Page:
March 9, 2020 by Heidi King
Price, budget, need, time, source, or authority — these are common objections in every industry. They may, or may not, have anything to do with a prospective client talking to a competitor. However, when it comes to product-specific objections or claims around a weakness of your company, you can be pretty sure there has been competitor interference. This article covers the why, the what, and the how of handling objections from competitor claims.
We created the Objection Handling Hierarchy to help you visualize the process for effective objection handling from a competitor’s claims.
You’ll notice that sales battlecards are at the bottom. For product marketers or sales leaders, your gut is probably telling you to get battlecards out to sellers ASAP. But you really can’t, or shouldn’t, start to build battlecards without being clear why you are doing it.
Emotion is “the why” behind what you’re doing with objection handling. And that emotion is trust. To navigate objections effectively, you need to build trust with your prospective client. You want to make them feel comfortable and confident in what they buy, and ultimately, in choosing you.
Emotion-based decision making doesn’t necessarily mean choosing to buy from the salesperson the prospect liked the most. It can also mean buying based on who sold them a better vision or connected to value more. Or who made it easier to understand the complexities between the solutions that they are evaluating.
Sellers Tip: In a deal, everything is an opportunity to connect with your prospect’s emotions and build trust. Everyone is different. Some people really care about product functionality and want to read everything. Others just need bullets on the high-level value. You need to figure out who they are and how to reach them on their level. Takes the time to read the person.
Objections might feel like a negative conversation, but they should always be seen as an opportunity. At a high-level, these three objectives should always be your focus:
Ok, so now that you have “the why,” we get to “the what.” Keeping it simple, there are essentially two ways a competitor can attack you. Their claims will either be true or not true.
There are 5 common types of competitor claim:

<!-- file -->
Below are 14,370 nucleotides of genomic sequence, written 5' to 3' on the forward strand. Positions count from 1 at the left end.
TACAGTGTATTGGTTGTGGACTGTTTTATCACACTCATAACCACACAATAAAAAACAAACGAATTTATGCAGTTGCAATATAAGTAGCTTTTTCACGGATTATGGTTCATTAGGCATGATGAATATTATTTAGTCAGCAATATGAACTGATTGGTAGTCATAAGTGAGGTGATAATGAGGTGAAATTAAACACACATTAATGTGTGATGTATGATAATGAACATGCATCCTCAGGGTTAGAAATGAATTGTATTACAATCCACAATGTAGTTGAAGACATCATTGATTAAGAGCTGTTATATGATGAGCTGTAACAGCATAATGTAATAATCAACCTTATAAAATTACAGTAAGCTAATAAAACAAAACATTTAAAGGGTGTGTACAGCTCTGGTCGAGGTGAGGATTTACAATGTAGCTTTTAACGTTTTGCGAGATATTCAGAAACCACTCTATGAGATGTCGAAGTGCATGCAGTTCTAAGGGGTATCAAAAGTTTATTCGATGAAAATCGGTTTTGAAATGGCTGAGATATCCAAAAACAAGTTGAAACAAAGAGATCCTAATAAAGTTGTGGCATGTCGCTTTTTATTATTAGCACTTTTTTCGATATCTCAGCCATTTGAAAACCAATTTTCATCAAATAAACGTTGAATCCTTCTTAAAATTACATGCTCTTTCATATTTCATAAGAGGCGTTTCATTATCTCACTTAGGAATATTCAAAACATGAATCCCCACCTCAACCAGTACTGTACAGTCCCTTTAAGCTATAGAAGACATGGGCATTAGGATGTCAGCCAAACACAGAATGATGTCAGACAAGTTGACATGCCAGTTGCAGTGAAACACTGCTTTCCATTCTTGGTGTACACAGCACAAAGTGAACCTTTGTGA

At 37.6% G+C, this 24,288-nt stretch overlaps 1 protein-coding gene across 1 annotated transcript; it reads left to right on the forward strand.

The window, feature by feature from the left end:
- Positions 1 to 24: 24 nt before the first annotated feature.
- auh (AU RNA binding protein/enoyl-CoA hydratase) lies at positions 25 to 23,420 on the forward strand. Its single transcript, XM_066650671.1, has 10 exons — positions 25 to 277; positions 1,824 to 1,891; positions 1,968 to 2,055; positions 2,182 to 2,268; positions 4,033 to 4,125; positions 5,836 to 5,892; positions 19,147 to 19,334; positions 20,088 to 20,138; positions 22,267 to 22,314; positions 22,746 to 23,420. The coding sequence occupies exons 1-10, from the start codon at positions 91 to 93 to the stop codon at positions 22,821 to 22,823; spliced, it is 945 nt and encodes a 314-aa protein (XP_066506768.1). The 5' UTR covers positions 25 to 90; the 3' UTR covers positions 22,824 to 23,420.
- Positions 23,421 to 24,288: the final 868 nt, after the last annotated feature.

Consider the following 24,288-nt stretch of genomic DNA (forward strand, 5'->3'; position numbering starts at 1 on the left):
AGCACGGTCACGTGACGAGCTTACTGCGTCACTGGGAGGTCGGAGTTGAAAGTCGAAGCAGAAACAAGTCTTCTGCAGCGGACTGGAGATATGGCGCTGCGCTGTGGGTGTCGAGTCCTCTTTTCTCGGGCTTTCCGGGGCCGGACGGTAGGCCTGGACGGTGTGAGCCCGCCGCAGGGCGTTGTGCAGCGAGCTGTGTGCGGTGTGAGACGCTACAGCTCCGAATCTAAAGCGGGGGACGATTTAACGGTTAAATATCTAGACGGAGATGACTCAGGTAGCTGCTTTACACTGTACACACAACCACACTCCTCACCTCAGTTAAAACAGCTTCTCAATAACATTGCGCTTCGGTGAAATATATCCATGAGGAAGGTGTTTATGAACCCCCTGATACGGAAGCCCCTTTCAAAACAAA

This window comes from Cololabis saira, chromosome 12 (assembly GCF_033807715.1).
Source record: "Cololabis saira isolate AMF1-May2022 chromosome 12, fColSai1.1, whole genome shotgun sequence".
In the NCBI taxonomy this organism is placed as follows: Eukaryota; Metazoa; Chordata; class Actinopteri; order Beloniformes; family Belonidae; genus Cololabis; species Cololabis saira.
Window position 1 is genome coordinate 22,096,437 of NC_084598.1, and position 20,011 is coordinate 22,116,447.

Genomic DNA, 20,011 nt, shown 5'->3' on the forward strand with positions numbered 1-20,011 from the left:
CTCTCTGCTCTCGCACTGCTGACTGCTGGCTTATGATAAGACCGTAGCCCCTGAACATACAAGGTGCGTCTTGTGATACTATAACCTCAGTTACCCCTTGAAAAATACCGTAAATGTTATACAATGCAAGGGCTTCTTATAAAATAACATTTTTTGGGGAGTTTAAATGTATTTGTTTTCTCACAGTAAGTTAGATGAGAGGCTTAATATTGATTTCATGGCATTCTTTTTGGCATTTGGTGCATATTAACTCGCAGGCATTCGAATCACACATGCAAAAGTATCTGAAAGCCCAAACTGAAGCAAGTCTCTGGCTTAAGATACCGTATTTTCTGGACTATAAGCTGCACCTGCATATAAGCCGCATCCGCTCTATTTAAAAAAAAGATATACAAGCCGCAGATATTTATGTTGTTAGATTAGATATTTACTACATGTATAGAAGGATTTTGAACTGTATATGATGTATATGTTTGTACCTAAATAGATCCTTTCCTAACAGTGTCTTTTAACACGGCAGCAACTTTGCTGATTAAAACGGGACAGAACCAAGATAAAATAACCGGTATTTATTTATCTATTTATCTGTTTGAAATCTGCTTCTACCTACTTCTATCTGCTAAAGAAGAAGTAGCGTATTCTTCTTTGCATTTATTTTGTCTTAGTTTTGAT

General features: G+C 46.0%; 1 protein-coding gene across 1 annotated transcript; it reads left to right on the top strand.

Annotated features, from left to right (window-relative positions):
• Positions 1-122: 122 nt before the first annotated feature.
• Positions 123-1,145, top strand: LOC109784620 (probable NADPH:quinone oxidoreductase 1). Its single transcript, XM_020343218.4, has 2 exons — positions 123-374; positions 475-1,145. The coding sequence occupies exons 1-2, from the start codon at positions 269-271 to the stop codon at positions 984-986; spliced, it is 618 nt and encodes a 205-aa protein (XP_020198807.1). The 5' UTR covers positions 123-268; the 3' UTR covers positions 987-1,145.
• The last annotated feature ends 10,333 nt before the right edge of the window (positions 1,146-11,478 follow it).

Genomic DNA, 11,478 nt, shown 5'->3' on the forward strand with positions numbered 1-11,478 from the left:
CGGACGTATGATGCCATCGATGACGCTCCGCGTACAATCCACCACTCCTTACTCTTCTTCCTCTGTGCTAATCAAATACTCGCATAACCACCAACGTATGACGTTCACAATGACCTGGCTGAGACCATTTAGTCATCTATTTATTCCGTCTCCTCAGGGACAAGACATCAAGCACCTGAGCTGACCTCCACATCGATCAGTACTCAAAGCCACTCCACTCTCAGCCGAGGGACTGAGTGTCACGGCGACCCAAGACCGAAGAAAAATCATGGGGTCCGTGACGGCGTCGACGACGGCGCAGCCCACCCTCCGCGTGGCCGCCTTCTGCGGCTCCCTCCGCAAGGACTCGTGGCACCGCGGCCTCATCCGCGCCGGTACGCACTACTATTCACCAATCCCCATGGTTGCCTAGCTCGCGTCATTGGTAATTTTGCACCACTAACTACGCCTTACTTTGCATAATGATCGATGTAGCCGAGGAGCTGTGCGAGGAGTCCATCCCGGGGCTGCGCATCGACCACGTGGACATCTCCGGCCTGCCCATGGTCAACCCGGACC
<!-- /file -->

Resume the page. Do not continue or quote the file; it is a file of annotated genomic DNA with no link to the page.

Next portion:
Once you’ve identified whether the claim is true or untrue, you have to decide the approach to take with your prospect. There are three approaches you should choose from: Address, Reframe, and Redirect. We call this the “ARR” of Objection Handling.
You will most likely use this one only when the claim is totally false. This is the simplest and most straightforward response. It’s basically a direct acknowledgment of the claim. It is blunt and direct and may be interpreted as aggressive so choose this approach carefully. Your tone can make a big difference in softening your words.
Seller’s Tip: I usually keep it light. Some of the things I have heard a competitor say to my prospects are so ridiculous that laughing about it with the prospect is the most authentic way to respond. Then, you and the prospect share in kind of an inside joke that also erodes and trust they may have had with the competitor.
The Reframe is used when a claim is based in some truth but has been twisted or overblown in importance. Instead of answering directly, you might choose to ask, “Why is that important to you?” This flips the conversation back to the prospect so that you get a chance to listen for more insights about their motivations. Once they have answered, you can ease their concern by helping them understand that what they are saying does not really matter in relation to their goals. Then you can shift the conversation towards where your product truly creates value.
You would redirect when the claim is true. The point of the redirect approach is to not spend any time on the actual objection; rather to steer the whole conversation in a different direction. Don’t try to refute or debate the issue. Move the conversation in a more positive direction.
Seller’s Tip: Stay in the values-based convo and be sincere. Have something positive to say about the point and turn it around to an area you want them to look at.
Building Objection Handling content can be more difficult than some other battlecards. But I want to share a tried-and-true 3-step method our team uses to that you can start using when you get back to your offices on Monday:
Step 1: Listen. Sit in on as many sales calls as you can; write down the objection verbatim AND write down the reps’ responses. Then, get all your sales reps in a meeting and conduct a whiteboarding session. Get them to tell you what works and what doesn’t. This is the quickest way to figure out which claims your reps find hard to navigate.
Step 2: Classify. When you have your sample of claims and responses, sort them into recurring themes. Identify the facts that support the rep’s responses that were effective.
Step 3: Prove it. Figure out proof point materials you need to support the rebuttal statements. Create an objection handling card.
Alternate Step 3 – when the facts don’t support the response, go ask the sales manager for help coming up with a new way to handle the objection. As long as you’re not doing this during quarter-end, they’re usually more than happy to help. Ultimately, It’s only going to improve their win rates.
Objections are an opportunity. If your prospect is letting you know what objections your competitor has fed them, this is a good thing. If they don’t tell you, you don’t get a chance to refute them. Here are three key points to remember about objection handling:
Watch our webinar to learn more about “how”, “what”, and “why” of objection handling from a competitor’s claims: https://try.klue.com/sales-battlecard-objection-handling/
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